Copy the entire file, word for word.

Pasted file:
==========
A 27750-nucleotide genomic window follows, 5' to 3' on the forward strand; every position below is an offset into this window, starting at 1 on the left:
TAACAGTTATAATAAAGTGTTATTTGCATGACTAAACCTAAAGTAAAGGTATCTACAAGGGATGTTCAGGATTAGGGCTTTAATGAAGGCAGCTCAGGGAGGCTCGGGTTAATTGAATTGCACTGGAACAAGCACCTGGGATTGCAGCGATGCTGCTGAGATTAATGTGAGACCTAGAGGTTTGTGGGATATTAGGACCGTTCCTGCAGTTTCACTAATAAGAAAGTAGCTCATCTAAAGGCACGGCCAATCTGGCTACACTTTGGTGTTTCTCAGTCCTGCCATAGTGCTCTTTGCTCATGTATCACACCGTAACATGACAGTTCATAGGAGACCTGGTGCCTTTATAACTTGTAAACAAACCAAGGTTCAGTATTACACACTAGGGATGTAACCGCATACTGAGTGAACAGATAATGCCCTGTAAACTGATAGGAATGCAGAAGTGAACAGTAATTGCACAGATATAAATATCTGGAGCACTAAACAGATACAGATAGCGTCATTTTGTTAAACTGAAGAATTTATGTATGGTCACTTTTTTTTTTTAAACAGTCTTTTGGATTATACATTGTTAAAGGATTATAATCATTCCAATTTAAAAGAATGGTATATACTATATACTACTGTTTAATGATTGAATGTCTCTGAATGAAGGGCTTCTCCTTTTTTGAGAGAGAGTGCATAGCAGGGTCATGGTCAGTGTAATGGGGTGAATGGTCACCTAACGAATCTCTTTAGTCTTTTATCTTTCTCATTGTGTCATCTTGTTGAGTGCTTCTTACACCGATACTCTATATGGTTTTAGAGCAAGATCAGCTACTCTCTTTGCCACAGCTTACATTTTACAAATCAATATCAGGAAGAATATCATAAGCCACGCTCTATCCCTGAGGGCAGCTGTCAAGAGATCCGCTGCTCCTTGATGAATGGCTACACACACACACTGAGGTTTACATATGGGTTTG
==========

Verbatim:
A 27750-nucleotide genomic window follows, 5' to 3' on the forward strand; every position below is an offset into this window, starting at 1 on the left:
TAACAGTTATAATAAAGTGTTATTTGCATGACTAAACCTAAAGTAAAGGTATCTACAAGGGATGTTCAGGATTAGGGCTTTAATGAAGGCAGCTCAGGGAGGCTCGGGTTAATTGAATTGCACTGGAACAAGCACCTGGGATTGCAGCGATGCTGCTGAGATTAATGTGAGACCTAGAGGTTTGTGGGATATTAGGACCGTTCCTGCAGTTTCACTAATAAGAAAGTAGCTCATCTAAAGGCACGGCCAATCTGGCTACACTTTGGTGTTTCTCAGTCCTGCCATAGTGCTCTTTGCTCATGTATCACACCGTAACATGACAGTTCATAGGAGACCTGGTGCCTTTATAACTTGTAAACAAACCAAGGTTCAGTATTACACACTAGGGATGTAACCGCATACTGAGTGAACAGATAATGCCCTGTAAACTGATAGGAATGCAGAAGTGAACAGTAATTGCACAGATATAAATATCTGGAGCACTAAACAGATACAGATAGCGTCATTTTGTTAAACTGAAGAATTTATGTATGGTCACTTTTTTTTTTTAAACAGTCTTTTGGATTATACATTGTTAAAGGATTATAATCATTCCAATTTAAAAGAATGGTATATACTATATACTACTGTTTAATGATTGAATGTCTCTGAATGAAGGGCTTCTCCTTTTTTGAGAGAGAGTGCATAGCAGGGTCATGGTCAGTGTAATGGGGTGAATGGTCACCTAACGAATCTCTTTAGTCTTTTATCTTTCTCATTGTGTCATCTTGTTGAGTGCTTCTTACACCGATACTCTATATGGTTTTAGAGCAAGATCAGCTACTCTCTTTGCCACAGCTTACATTTTACAAATCAATATCAGGAAGAATATCATAAGCCACGCTCTATCCCTGAGGGCAGCTGTCAAGAGATCCGCTGCTCCTTGATGAATGGCTACACACACACACTGAGGTTTACATATGGGTTTG